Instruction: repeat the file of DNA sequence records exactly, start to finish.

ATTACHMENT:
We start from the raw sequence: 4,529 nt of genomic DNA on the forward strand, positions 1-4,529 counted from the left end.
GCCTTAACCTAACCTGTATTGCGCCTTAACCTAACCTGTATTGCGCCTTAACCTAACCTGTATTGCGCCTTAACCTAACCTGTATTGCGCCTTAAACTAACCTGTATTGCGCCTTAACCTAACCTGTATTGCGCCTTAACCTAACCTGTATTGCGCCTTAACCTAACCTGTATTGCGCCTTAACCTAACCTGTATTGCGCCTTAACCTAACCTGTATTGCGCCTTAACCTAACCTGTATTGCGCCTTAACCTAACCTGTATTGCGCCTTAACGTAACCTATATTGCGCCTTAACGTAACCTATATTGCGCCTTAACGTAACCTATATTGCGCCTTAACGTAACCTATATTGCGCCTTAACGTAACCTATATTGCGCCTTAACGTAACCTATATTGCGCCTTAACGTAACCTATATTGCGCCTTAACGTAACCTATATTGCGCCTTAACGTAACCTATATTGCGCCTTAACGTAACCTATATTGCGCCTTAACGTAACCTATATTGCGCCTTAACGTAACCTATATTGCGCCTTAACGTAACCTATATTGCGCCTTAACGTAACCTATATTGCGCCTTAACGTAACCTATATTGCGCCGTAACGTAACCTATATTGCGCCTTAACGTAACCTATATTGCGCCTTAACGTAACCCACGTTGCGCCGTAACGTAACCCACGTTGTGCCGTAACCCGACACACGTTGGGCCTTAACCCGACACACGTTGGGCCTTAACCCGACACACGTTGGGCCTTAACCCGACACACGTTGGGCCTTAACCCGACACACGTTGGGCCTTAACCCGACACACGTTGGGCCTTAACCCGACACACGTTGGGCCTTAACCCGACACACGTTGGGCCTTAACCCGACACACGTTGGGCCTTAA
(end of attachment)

We start from the raw sequence: 4,529 nt of genomic DNA on the forward strand, positions 1-4,529 counted from the left end.
GCCTTAACCTAACCTGTATTGCGCCTTAACCTAACCTGTATTGCGCCTTAACCTAACCTGTATTGCGCCTTAACCTAACCTGTATTGCGCCTTAAACTAACCTGTATTGCGCCTTAACCTAACCTGTATTGCGCCTTAACCTAACCTGTATTGCGCCTTAACCTAACCTGTATTGCGCCTTAACCTAACCTGTATTGCGCCTTAACCTAACCTGTATTGCGCCTTAACCTAACCTGTATTGCGCCTTAACCTAACCTGTATTGCGCCTTAACGTAACCTATATTGCGCCTTAACGTAACCTATATTGCGCCTTAACGTAACCTATATTGCGCCTTAACGTAACCTATATTGCGCCTTAACGTAACCTATATTGCGCCTTAACGTAACCTATATTGCGCCTTAACGTAACCTATATTGCGCCTTAACGTAACCTATATTGCGCCTTAACGTAACCTATATTGCGCCTTAACGTAACCTATATTGCGCCTTAACGTAACCTATATTGCGCCTTAACGTAACCTATATTGCGCCTTAACGTAACCTATATTGCGCCTTAACGTAACCTATATTGCGCCTTAACGTAACCTATATTGCGCCGTAACGTAACCTATATTGCGCCTTAACGTAACCTATATTGCGCCTTAACGTAACCCACGTTGCGCCGTAACGTAACCCACGTTGTGCCGTAACCCGACACACGTTGGGCCTTAACCCGACACACGTTGGGCCTTAACCCGACACACGTTGGGCCTTAACCCGACACACGTTGGGCCTTAACCCGACACACGTTGGGCCTTAACCCGACACACGTTGGGCCTTAACCCGACACACGTTGGGCCTTAACCCGACACACGTTGGGCCTTAACCCGACACACGTTGGGCCTTAA